Friday night was, in a sense, a new dawn for Reading. Sure, Paul Clement had already racked up eight games under his belt at the tail end of last season, but the visit of Derby County was our first sight of what the former Rams manager had been working on over the summer months.
On the whole, it looked like those months had been well-spent. Despite coming away with a late defeat, Reading could hold their heads high after a strong performance - the kind of showing that we’d grown used to not seeing at the Madejski Stadium. How exactly did Clement achieve that (limited) turnaround?
Tactical evolution over tactical revolution
Reading’s basic shape wasn’t too different to what it had been in 2018/19 - a back four, two out wide, one up top and three central midfielders - but there were important differences in the set-up. Last season we often saw a 4-3-3, for example:
However, on Friday that switched to something more akin to a 4-4-1-1. Ignoring the various personnel changes, the right central midfielder (above: Kelly) would drop back alongside the DM, with the wingers also playing deeper. However, the playmaker (above: Swift) pushes higher up, safe in the knowledge that there is more midfield cover behind him.
Those changes made Reading much more compact defensively. Rather than going for the spread-out shape that Stam tried in his two years at the club, the midfield is designed to be more solid - which worked wonders for the first 45 minutes on Friday with Derby struggling to get through Reading’s two banks of four. While the Royals ended the half with six shots, four on target, the Rams managed just three efforts - all from outside the area (including one wild free kick), all off target.
Down the other end, John Swift was profiting from his more advanced role. Playing higher up, he had more pressing to do when Derby were on the ball, but he could also get closer to strike partner Jon Dadi Bodvarsson when Reading broke.
Reading finally got a deserved reward on 52 minutes with the opener - one of the better team goals the Royals have scored in quite a while. The move starts and finishes with Bodvarsson, but includes another four players - all in all, it comes from an intent and desire that was rarely seen last season, but let’s unpack it in more depth.
After Dadi collects the ball deep, Reading break in numbers, with Liam Kelly interestingly given license to charge forwards in support of the striker. The Irishman then keeps the ball moving by squaring it to Swift.
The play goes out to Omar Richards - the Englishman passing to Modou Barrow who, grateful for the space given to him, whips in a pinpoint cross. The power and placing of his delivery makes Bodvarsson’s job easy - the striker has the run on the defender and can powerfully knock the ball past Scott Carson.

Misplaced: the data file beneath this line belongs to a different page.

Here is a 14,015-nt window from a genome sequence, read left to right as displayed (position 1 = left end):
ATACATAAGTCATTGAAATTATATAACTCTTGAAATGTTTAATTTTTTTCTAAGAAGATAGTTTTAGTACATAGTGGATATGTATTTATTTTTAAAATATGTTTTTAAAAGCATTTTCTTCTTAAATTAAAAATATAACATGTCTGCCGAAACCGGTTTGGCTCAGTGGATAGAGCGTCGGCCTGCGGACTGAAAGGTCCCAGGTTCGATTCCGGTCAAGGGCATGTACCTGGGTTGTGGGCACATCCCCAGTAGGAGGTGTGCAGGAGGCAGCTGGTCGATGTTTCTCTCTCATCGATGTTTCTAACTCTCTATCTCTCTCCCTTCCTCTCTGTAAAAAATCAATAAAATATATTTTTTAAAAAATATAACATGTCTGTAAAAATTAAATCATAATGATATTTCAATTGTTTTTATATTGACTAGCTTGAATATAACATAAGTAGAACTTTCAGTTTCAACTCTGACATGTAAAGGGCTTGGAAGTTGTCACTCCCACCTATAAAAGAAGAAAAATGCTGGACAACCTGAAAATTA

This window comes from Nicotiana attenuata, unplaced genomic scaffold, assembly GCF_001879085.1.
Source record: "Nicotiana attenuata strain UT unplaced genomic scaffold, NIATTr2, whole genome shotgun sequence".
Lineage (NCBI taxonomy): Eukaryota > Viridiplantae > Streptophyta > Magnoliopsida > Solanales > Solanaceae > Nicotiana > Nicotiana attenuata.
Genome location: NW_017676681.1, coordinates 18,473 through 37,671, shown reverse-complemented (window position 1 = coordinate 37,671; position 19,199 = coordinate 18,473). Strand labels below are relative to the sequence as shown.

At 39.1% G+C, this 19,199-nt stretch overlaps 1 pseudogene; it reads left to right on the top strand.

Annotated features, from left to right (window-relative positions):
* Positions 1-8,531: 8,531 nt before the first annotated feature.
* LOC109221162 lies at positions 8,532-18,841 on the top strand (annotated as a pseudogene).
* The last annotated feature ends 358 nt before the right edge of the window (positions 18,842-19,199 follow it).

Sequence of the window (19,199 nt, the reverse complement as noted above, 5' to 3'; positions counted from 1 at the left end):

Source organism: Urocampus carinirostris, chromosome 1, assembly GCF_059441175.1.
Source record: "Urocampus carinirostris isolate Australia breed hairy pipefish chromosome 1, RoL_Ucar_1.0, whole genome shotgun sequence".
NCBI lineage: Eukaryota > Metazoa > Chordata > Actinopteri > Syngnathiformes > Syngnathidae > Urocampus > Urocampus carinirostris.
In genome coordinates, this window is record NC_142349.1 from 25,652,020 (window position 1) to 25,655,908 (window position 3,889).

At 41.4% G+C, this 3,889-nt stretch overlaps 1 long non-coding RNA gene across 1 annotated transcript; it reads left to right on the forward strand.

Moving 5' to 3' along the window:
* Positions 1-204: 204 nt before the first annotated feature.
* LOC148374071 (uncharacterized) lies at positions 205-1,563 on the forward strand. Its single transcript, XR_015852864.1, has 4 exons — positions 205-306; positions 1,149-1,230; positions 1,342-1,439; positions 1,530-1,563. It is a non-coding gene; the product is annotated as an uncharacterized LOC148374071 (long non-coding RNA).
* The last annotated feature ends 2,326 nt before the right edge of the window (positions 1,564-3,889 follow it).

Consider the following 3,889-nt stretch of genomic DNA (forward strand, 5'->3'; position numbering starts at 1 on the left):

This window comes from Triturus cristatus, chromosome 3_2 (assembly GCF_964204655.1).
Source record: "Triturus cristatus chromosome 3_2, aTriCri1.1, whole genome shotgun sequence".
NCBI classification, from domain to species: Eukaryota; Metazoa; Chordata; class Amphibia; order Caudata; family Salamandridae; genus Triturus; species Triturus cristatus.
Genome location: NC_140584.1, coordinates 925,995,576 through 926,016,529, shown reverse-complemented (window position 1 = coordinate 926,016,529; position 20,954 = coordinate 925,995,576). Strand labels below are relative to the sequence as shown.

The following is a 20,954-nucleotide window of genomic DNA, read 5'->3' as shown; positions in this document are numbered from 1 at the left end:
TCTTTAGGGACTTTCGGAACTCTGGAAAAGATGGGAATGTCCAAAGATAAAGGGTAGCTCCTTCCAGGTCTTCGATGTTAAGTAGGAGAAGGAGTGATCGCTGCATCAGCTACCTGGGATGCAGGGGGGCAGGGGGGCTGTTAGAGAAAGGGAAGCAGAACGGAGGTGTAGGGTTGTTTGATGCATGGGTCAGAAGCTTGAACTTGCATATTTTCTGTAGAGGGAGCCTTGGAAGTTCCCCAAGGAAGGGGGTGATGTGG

It’s an interesting insight into how Paul Clement wants Reading to attack - breaking in numbers, moving the ball quickly and being happy to get it out wide. The question now is how well the team can refine it over the coming weeks and months, particularly if no new attacking reinforcements arrive.
A Swift decline
From then on in, Reading struggled. The Rams had already put the ball into the net earlier in the half, albeit illegally, but they continued their domination of the game. Between 53 minutes and full time, the Royals registered just one shot (Andy Yiadom’s wild effort which started nearer to the centre circle than penalty box) to Derby’s eight (two of them resulting in goals).
A key part of that turnaround was the withdrawal of John Swift on 67 minutes. Although Derby had already well grown into the game by the time of his departure, the absence of his link-up play between midfield and attack in a central area meant Reading lacked ideas going forwards.
Reading’s energetic pressing probably meant Bodvarsson and Swift’s substitutions were inevitable - they can only run for so long - but the lack of life-for-like options on the bench is perhaps a cause for concern. Clement doesn’t really have a ‘big man up top’ to come in for Dadi (unless you’re counting the raw and inexperienced Meite) or a free-spirited number 10 in the mould of Swift.
To quote the title of a top Royals book, Reading have too often over the last few seasons been less than the sum of their parts. Whether through managerial faults, poor performances from players or a mixture of the two, the end product on the pitch has been well below-par. Friday’s showing however was refreshing for how cohesive and efficient the team looked. Every player knew their job and did it effectively - David Meyler’s screening of the back four a good example of that - even if the overall quality wasn’t enough to see the team over the line.
Quality is exactly what won Derby the game - a lack of it from Vito Mannone on the hour mark and an abundance of it in the 93rd minute with a brilliant Mason Bennett cross met by Tom Lawrence’s acrobatic header. Unless Reading can pull off something unexpected in the closing days of the transfer window, or an existing squad member sparks into brilliance, our lack of obvious quality will hold us back this season.
That being said, the early signs are encouraging. On the basis of the season opener, Reading look well-drilled and - bar goalkeeping errors and flashes of brilliance - tough to break down (even in Liam Moore’s absence). Attacking improvements will come, especially with a few players out injured and new strikers Sam Baldock and Marc McNulty yet to get up to speed.
Reasons to be cheerful!